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October 12th, 2011 12:01 am COREY PEIN | Cover Story

The Other Portland

It’s poor, it’s dangerous, it’s growing like crazy—and it’s more important than ever.


Population With Bachelor’s Degree Or Higher
(click on the neighborhood segment for info)

Demographers say educational attainment is one of the most revealing indicators of class and social mobility. East Portland has the city’s lowest rates of educational attainment. Source: U.S. Census Bureau American Community Survey

Lewis steers his work van through the vanished landscape of his childhood. The 60-year-old carpenter, who lives 23 blocks from where he grew up on 171st Avenue, pulls onto Southeast Mill Street, not far from his old family home. The van rolls past a wooden fence bearing a freshly spray-painted welcome: “Fuck U Hoes.”

He is nostalgic. A dance hall where the Kingsmen of “Louie Louie” fame once played is now an unfinished housing development. Lewis circles the cul-de-sac, providing a panorama of brown grass dotted with piles of wire and rubble, and after about a mile, stops at Southeast 136th Avenue and Powell Boulevard.

“Our business district,” Lewis says.

A pawnshop advertises “Cash 4 Guns.” The Pallas strip club offers $3 breakfast all day and a once-over with the metal-detector wand at the door. Roll Your Own Mart offers…well, whatever you need. 

The van turns east, toward a ghost mall at the city’s edge. The mall’s former anchor tenant, Safeway, closed in March. The liquor store remains open. 

Drink is different here. East Portland has more off-premises liquor licensees than on-premises establishments, while the rest of the city has more bars than grab-and-gos.

Food is different, too, with visible consequences. In an effort to measure the effect of the built environment on public health, Multnomah County culled height and weight data from 74,000 driver’s licenses. It found East Portlanders have higher obesity rates than other city residents—53 percent, compared to 42 percent in the rest of the city. Yet for an area with one-quarter of the city’s population, there are only seven full-service grocery stores in East Portland; fast-food chains and convenience stores predominate. The $1 value menu at 7-Eleven is cheaper than bus fare to the farmers market.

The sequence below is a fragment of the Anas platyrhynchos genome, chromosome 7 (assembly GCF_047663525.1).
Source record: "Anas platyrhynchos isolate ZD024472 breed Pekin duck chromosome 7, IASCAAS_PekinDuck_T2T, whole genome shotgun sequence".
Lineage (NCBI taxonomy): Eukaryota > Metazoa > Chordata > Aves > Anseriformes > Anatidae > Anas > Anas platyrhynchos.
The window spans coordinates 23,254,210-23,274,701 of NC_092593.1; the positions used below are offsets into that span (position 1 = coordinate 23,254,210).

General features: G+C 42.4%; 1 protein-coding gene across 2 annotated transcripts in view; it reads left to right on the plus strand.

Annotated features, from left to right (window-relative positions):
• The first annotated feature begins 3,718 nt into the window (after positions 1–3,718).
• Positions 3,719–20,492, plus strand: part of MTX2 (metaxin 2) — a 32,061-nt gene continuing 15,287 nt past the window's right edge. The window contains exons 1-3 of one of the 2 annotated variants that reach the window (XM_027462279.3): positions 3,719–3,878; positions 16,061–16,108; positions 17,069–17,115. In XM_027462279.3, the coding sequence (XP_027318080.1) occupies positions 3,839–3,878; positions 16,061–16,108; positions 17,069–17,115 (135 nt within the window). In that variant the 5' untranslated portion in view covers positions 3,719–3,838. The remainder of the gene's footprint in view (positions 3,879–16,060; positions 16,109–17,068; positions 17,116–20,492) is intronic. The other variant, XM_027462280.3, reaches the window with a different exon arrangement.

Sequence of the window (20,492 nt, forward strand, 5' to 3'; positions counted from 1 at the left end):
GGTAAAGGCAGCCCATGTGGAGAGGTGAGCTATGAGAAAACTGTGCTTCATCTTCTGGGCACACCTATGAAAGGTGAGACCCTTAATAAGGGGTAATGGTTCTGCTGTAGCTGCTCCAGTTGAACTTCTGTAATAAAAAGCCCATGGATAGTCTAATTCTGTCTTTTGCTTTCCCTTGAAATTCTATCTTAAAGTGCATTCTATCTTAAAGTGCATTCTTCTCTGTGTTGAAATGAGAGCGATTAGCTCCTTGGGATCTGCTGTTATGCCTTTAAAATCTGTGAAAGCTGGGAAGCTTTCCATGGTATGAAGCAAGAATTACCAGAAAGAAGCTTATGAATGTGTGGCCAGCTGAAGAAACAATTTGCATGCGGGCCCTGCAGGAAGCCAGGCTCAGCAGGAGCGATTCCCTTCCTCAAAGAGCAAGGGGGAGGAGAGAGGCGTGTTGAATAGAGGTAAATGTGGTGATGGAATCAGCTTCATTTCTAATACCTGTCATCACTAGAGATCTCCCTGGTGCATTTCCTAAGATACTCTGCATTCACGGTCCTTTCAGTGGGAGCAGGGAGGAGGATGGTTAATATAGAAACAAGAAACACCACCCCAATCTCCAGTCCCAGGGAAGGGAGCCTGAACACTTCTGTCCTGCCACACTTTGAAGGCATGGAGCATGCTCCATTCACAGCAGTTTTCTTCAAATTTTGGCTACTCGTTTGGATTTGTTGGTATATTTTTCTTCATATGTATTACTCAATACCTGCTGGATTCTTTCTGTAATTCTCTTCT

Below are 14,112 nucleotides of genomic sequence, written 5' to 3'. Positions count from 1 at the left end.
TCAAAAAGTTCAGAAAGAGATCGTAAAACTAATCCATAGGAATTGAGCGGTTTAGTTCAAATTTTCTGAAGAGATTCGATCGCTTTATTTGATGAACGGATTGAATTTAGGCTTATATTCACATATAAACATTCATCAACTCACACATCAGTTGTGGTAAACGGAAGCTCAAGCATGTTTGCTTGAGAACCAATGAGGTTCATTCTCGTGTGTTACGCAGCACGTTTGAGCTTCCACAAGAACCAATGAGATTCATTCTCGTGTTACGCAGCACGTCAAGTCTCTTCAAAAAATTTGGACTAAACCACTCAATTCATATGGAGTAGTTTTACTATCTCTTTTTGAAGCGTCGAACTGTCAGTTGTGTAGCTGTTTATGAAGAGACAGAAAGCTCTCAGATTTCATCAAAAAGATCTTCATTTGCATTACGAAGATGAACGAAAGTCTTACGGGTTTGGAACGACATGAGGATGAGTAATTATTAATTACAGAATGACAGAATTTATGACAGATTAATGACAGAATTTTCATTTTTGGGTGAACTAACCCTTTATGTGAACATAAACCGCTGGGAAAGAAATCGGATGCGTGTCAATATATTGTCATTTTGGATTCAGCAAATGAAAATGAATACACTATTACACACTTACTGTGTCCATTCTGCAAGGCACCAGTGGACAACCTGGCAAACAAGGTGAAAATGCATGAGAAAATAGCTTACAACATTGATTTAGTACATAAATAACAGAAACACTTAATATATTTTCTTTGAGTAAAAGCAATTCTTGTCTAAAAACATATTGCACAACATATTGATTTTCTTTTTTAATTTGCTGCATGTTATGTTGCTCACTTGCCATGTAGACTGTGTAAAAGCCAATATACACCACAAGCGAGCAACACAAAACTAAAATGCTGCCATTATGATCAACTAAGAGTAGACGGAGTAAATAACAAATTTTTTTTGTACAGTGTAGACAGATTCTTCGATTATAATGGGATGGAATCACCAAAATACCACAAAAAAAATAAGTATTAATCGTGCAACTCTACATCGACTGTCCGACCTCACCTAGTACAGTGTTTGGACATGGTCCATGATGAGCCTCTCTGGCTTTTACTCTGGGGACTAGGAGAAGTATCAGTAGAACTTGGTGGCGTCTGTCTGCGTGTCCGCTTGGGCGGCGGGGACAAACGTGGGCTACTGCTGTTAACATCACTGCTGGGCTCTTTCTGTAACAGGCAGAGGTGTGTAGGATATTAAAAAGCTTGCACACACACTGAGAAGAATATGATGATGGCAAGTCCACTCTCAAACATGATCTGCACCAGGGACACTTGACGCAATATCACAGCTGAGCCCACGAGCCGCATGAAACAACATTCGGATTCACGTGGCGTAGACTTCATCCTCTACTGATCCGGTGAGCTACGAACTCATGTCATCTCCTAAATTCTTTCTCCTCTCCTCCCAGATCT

Policy wonks call it a “food desert.”

That phrase does evoke a landscape that fits East Portland, once strawberry fields and horse pastures. 

The area sprawled after World War II, with little planning. Most of it was not part of the city until 1983, when Portland began annexing it. The lawyers and surveyors did their jobs in pushing Portland’s boundaries east, but the politicians never succeeded in convincing residents they were wanted by the city that swallowed them.

SOURCE: U.S. Census Bureau, 2010 Census

As other parts of Portland flourished thanks to decades of targeted spending and boosterism from City Hall and corporate leaders, cheaper land in East Portland attracted developers who threw up block after block of apartment complexes. A 1996 East Portland planning document presented to the City Council by then-Commissioner (and now mayoral candidate) Charlie Hales accurately predicted the newly annexed areas would grow quickly, but the document’s vision of streetcars, tree canopy and walkable neighborhoods failed to materialize. 

Today, nearly half of the city’s multifamily housing complexes are east of I-205, as are more than half of the mobile-home parks.

The challenges facing far East Portland go way beyond the lack of streetcars. 

The most obvious problem is transportation, especially when traveling north or south. TriMet runs only one frequent-service bus line in East Portland, the No. 4 along Southeast Division Street, despite growing demand. In 2009, the agency reduced service on one north-south line that serviced the area’s largest employer, Adventist Medical Center.

Here the bike lanes glisten with broken glass. Only 1 percent of East Portland residents commute by bike, compared to 7 percent of Portlanders citywide, a city survey shows. As often as they convey cyclists, the bike lanes are filled with wheelchairs, driven by the disabled and elderly residents of East Portland’s 261 adult-care homes. (There are only 89 adult-care homes inside the city west of I-205.)

Their perilous commutes play out in slow motion alongside five lanes of speeding traffic—de-facto highways designated by the Portland Bureau of Transportation as “high-crash corridors.” Last year, a 62-year-old woman in an electric wheelchair, Melinda Barnett, was hit by a car while traveling from a coffee shop on 162nd Avenue to her home 11 blocks away, following the bike lane on Division Street. Police never found the hit-and-run driver.

The rate of vehicle crashes involving pedestrians on 122nd Avenue is 50 percent higher than the citywide average. Jaywalking is common because the average distance between pedestrian crossings is over a quarter-mile, roughly the distance between Powell’s Books and Big Pink, a stretch of West Burnside Street with eight crosswalks.

“The circumstances we have [in East Portland] are a result of lack of planning. But is there anyone to blame?” asks Shea Marshman, director of planning and research for the Multnomah County Sheriff’s Office. “I don’t think so…. It just kind of crashed together like so many other places in the country.”

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